[Article written by Tamsin Oxford and illustrations by Viktor Koen, published in the the Review, Winter 2011]
The use of M2M communication is growing, delivering a wide range of benefits to consumers and enterprises alike. But this isn’t just about another gadget – M2M has the potential to change the relationship between man and technology.
Wired and wireless networks are interconnected using the internet, sensors are embedded in physical objects, and machines are communicating with other machines autonomously, transmitting real-time data that is processed and shared instantaneously, without any human intervention. This is the essence of Machine-to-Machine communication (M2M), an intelligent solution that connects people and devices in ways that are sometimes unexpected, often brilliant and always supremely efficient.
“M2M communication is all about things being connected to each other to improve logistics and manage the processes of work more efficiently than other means would normally allow you to do,” explains Norbert Muhrer, CEO of Cinterion, the world’s leading supplier of wireless modules for the cellular M2M market.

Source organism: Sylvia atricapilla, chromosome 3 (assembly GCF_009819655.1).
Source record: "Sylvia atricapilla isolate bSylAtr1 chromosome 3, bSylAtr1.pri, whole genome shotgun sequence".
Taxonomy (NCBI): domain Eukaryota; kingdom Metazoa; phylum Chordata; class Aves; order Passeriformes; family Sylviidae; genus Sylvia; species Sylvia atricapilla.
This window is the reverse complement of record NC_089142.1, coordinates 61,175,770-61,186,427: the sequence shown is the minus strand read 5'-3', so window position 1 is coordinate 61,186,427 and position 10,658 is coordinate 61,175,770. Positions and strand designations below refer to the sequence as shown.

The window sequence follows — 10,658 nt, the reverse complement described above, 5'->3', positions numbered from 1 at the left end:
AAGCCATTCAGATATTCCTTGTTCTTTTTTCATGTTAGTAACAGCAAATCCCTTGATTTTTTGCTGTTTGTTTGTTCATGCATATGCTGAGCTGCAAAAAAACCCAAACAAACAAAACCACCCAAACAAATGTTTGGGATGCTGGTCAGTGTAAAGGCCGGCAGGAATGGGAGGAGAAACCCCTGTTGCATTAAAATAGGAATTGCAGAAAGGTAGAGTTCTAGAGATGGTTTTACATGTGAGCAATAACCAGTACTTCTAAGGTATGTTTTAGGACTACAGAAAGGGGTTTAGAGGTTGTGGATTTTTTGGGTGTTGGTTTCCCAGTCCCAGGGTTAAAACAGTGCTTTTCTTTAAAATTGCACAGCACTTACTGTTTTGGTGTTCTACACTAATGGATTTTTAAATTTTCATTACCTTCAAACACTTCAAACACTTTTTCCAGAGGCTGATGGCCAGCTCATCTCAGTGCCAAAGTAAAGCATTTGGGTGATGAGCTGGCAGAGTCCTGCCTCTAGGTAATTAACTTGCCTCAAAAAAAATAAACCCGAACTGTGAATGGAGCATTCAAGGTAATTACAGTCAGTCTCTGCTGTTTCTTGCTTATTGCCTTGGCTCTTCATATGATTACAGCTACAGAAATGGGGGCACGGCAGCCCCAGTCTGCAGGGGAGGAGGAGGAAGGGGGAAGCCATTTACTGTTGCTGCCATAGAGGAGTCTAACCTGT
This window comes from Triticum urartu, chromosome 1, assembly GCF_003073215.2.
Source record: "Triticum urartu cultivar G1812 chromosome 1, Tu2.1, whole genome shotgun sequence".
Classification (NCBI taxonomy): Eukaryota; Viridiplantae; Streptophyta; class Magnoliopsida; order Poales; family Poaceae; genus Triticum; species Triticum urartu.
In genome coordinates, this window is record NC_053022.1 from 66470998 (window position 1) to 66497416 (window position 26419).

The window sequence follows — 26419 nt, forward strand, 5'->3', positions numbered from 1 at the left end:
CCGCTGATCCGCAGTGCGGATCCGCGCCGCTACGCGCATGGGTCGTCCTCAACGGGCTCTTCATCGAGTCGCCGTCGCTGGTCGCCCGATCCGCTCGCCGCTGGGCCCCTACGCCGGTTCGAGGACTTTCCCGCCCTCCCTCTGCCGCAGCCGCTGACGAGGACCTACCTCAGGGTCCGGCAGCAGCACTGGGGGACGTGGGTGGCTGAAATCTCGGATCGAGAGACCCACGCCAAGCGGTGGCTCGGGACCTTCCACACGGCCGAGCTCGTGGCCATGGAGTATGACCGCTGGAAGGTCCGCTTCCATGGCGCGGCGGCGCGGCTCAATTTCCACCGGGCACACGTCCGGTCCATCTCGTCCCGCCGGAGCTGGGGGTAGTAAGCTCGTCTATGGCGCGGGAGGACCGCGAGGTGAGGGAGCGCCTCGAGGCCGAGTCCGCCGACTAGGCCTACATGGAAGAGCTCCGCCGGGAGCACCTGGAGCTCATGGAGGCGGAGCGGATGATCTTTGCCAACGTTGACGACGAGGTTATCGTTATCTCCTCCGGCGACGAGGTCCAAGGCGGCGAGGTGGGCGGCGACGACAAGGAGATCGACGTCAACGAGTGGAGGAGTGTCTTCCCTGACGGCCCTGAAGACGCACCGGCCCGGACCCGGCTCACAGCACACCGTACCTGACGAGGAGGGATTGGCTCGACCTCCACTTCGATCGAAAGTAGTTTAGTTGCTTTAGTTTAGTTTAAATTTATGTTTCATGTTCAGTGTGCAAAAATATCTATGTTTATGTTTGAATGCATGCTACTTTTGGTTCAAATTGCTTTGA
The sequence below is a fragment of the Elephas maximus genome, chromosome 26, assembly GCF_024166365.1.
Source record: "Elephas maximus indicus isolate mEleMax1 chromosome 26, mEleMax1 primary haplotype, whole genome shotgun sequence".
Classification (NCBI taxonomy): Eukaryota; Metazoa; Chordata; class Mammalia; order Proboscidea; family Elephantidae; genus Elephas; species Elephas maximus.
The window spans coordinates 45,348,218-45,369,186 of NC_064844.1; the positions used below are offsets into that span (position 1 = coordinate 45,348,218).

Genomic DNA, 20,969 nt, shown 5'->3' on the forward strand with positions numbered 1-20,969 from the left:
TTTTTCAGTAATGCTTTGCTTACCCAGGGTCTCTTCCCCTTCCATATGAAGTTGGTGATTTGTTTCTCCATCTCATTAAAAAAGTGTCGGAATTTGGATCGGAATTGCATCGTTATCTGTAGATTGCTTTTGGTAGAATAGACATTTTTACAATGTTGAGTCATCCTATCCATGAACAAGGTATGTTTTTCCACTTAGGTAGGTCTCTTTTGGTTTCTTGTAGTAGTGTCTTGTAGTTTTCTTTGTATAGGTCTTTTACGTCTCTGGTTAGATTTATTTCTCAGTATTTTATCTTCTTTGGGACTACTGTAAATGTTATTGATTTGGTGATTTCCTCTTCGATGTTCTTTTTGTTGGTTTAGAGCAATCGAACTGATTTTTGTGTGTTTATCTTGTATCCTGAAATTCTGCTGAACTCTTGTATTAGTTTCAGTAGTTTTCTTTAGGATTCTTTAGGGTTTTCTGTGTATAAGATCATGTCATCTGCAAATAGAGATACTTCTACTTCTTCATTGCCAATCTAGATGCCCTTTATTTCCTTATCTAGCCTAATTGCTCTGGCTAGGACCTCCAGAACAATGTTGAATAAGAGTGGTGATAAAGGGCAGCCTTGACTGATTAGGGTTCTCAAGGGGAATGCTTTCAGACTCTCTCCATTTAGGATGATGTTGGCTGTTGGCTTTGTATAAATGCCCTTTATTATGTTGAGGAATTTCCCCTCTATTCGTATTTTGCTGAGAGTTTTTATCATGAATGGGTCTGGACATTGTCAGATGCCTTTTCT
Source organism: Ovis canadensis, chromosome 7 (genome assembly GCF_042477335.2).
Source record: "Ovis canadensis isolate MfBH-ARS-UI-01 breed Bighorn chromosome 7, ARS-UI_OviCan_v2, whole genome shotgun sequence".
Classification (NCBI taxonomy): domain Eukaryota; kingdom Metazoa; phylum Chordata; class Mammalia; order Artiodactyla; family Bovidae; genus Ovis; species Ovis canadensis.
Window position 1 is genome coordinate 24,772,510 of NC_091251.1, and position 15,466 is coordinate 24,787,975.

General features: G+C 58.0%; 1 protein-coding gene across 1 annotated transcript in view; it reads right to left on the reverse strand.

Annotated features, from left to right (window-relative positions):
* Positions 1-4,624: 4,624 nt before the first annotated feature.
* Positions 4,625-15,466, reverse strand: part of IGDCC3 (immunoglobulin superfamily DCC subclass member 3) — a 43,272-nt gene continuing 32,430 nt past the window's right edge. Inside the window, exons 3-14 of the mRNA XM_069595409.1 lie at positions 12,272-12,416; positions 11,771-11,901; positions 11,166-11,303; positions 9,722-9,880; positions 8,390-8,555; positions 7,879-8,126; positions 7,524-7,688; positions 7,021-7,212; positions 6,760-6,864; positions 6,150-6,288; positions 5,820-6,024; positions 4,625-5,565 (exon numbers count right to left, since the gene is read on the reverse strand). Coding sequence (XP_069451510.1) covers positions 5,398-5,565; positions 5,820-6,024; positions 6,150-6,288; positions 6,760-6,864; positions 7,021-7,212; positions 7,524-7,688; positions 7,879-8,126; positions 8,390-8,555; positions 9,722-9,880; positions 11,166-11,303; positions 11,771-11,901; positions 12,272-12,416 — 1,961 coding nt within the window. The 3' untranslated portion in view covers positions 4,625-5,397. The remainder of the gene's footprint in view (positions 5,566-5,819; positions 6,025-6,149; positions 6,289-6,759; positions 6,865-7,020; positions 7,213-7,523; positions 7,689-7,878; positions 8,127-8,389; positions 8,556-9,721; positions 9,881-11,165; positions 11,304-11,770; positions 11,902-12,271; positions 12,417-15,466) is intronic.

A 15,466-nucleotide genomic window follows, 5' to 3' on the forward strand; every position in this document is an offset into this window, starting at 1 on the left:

A recent report by management consulting firm McKinsey* discusses how the predictable pathways of information are changing, with the physical world itself becoming a type of information system – a phenomenon often referred to as the ‘Internet of Things’ (IoT for short) or ‘Internet of the Future’. The authors see two broad categories emerging: ‘Information and Analysis’ and ‘Automation and Control’. In the former, the network linking of data from products, or the environment, will enhance decision-making and analysis.
In the latter, the information collected via the IoT will feed back to modify processes, thereby raising productivity and machine autonomy.
* McKinsey Quarterly 2010, ‘Internet of Things’ by Michael Chui, Markus Löffler and Roger Roberts